Using self-reported pre-pregnancy or measured weight would change, in total, the classification of BMI in 15.9, 13.5, and 12.2% of women in the BMCNC at 30–94, 30–60, and 30–45 days, respectively. For the SISVAN, the reclassification would be 12.1, 10.7, and 10.2% for the same periods. The larger discrepancy was observed for the classification at 30–94 days for both datasets. In this interval, for the BMCNC, 7.3% of the women would be classified as normal using self-reported and as overweight if the first-trimester weight were used (Table 3). In the SISVAN, 5.4% of women would be classified as normal with self-reported weight and overweight with first-trimester weight. Most women changed their BMI classification to an adjacent category and larger discrepancies in classification were not observed in either dataset (Table 4).
We observed a substantial agreement (all coefficients had values > 0.80) between self-reported weight and the weight measured in the first trimester, especially if the latter was measured up to the first 30–45 days of pregnancy. The weight measurement in this period, closer to conception, would be the best choice in research and clinical practice to determine BMI and GWG when recovering the true pre-conceptional weight is not possible, because it is less likely to be affected by weight gain. However, a measurement in this restricted time frame is rarely available in most settings. Thus, self-reported pre-pregnancy weight seems to be a suitable choice.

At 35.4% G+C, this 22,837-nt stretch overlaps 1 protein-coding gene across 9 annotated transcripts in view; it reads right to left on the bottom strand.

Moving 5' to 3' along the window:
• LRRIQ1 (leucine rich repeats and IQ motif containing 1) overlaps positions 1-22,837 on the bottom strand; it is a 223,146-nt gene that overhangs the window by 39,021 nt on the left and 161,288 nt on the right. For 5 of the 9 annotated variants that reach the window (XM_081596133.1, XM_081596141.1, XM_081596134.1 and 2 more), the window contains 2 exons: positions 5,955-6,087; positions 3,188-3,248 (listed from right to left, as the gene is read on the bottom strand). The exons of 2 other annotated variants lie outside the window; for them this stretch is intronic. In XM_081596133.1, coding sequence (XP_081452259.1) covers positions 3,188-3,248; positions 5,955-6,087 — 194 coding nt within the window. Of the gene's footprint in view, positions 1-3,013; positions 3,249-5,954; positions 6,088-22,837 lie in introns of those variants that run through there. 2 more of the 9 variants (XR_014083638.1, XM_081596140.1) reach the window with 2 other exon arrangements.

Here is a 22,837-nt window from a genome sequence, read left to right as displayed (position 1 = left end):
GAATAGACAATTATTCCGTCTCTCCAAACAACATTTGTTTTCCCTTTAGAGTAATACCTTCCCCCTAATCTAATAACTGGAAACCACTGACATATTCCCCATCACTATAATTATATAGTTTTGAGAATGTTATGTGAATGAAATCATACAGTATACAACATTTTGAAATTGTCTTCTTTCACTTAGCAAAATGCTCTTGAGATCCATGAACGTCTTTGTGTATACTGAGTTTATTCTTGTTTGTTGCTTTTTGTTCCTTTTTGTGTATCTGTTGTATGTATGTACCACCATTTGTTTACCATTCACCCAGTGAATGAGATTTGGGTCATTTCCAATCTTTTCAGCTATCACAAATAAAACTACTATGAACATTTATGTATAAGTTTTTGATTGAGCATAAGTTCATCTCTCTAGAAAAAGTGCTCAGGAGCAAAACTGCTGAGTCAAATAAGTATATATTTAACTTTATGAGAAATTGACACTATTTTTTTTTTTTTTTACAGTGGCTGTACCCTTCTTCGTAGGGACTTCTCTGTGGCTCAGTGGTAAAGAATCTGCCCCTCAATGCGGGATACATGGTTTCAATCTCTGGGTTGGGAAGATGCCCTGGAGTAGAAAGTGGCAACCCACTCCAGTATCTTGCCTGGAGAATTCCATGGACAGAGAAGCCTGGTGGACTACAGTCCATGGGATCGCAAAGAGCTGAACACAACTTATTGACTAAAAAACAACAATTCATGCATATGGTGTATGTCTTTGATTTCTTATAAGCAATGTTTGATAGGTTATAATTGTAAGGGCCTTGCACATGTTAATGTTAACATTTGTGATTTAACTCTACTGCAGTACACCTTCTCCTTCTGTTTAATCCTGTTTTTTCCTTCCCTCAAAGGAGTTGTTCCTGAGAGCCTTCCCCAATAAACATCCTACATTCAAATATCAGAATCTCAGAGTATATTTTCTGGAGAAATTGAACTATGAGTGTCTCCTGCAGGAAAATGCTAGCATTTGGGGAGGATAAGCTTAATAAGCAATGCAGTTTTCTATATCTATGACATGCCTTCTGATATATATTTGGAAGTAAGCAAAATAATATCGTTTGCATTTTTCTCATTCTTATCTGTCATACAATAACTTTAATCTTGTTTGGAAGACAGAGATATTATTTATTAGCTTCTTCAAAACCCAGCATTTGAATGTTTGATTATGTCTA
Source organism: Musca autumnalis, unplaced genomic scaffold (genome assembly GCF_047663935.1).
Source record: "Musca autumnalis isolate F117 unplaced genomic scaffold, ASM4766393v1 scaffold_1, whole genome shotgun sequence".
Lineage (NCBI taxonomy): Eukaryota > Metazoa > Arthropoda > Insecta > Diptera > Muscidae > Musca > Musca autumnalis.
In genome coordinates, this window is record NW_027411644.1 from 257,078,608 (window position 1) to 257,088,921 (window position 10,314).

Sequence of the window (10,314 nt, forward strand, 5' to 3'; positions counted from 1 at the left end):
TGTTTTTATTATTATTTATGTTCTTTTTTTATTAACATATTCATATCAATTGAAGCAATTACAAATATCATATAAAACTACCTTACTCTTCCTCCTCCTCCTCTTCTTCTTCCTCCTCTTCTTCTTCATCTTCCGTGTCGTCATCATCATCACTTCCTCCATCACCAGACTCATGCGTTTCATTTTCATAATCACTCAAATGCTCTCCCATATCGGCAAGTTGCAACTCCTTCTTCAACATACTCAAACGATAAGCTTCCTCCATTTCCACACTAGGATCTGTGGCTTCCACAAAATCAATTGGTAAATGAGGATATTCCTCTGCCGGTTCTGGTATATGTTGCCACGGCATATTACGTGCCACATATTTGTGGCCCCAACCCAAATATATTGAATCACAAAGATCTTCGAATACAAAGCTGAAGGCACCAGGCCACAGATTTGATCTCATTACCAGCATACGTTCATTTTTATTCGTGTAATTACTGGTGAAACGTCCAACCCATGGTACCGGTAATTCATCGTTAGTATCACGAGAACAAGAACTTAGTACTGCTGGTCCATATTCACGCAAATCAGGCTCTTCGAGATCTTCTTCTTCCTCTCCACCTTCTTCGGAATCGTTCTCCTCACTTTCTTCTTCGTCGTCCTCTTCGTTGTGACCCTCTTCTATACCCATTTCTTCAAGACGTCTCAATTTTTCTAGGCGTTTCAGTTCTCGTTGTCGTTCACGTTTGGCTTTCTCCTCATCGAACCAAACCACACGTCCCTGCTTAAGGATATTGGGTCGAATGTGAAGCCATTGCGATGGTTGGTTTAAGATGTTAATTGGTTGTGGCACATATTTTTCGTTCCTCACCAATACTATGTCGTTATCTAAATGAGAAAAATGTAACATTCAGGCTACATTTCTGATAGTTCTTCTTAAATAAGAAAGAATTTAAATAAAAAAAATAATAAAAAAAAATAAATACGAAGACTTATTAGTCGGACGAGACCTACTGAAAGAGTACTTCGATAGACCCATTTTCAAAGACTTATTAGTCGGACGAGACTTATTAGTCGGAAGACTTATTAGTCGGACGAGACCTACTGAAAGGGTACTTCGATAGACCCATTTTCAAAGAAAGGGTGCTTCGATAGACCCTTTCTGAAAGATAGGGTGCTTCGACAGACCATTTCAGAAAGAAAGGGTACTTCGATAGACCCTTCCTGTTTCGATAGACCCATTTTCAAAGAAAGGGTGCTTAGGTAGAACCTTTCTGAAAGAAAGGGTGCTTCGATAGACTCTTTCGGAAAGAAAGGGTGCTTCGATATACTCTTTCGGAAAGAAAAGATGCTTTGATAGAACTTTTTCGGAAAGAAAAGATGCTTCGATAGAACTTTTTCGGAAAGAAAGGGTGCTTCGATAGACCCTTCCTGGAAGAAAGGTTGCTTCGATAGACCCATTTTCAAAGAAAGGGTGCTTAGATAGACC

As we expanded the length of the eligible first-trimester window, the difference between the two measures was somehow larger, which would be expected, as there is usually weight gain along the first trimester. Weight measurements collected during the first trimester in a larger time frame (30–60 or 30–94 days) are also commonly used for the calculation of BMI and GWG. Nevertheless, using those measurements for calculating GWG would be neglecting pregnancy weight variations during this period, which is expected to happen . In turn, the acceptable agreement observed with these other time intervals reinforces the possibility of using self-reported weight in both research and clinical practice. This finding corroborates with Park et al.  results, using birth certificate data from the United States, which observed minimal and not clinically meaningful differences between pre-pregnancy and measured first-trimester weight.
Most studies on this topic have collected the information of self-reported weight in different times relative to the last menstrual period, i.e., in the beginning, middle or at the end of the gestational period or even 10 years after the conception [34, 35]. This may lead to important recall bias given the long period since the event occurred. In addition, few studies have compared the report to the weight actually measured in the first trimester and, even if they did, the comparison was only one to point in the first trimester of pregnancy [8, 36].
In their systematic review, Headen et al.  observed a high correlation between self-reported and early-pregnancy weight, despite a tendency toward underreporting of pre-pregnancy weight among the 33 identified studies. In the three studies conducted in Brazil, a high correlation and agreement between self-reported and measured weight and a tendency toward underestimation was also observed [12,13,14]. However, these studies did not consider the timing of the first-trimester weight measurement and the possibility of weight gain/loss during this period. These factors could produce differences between the report and the measurements that would not result from misreporting.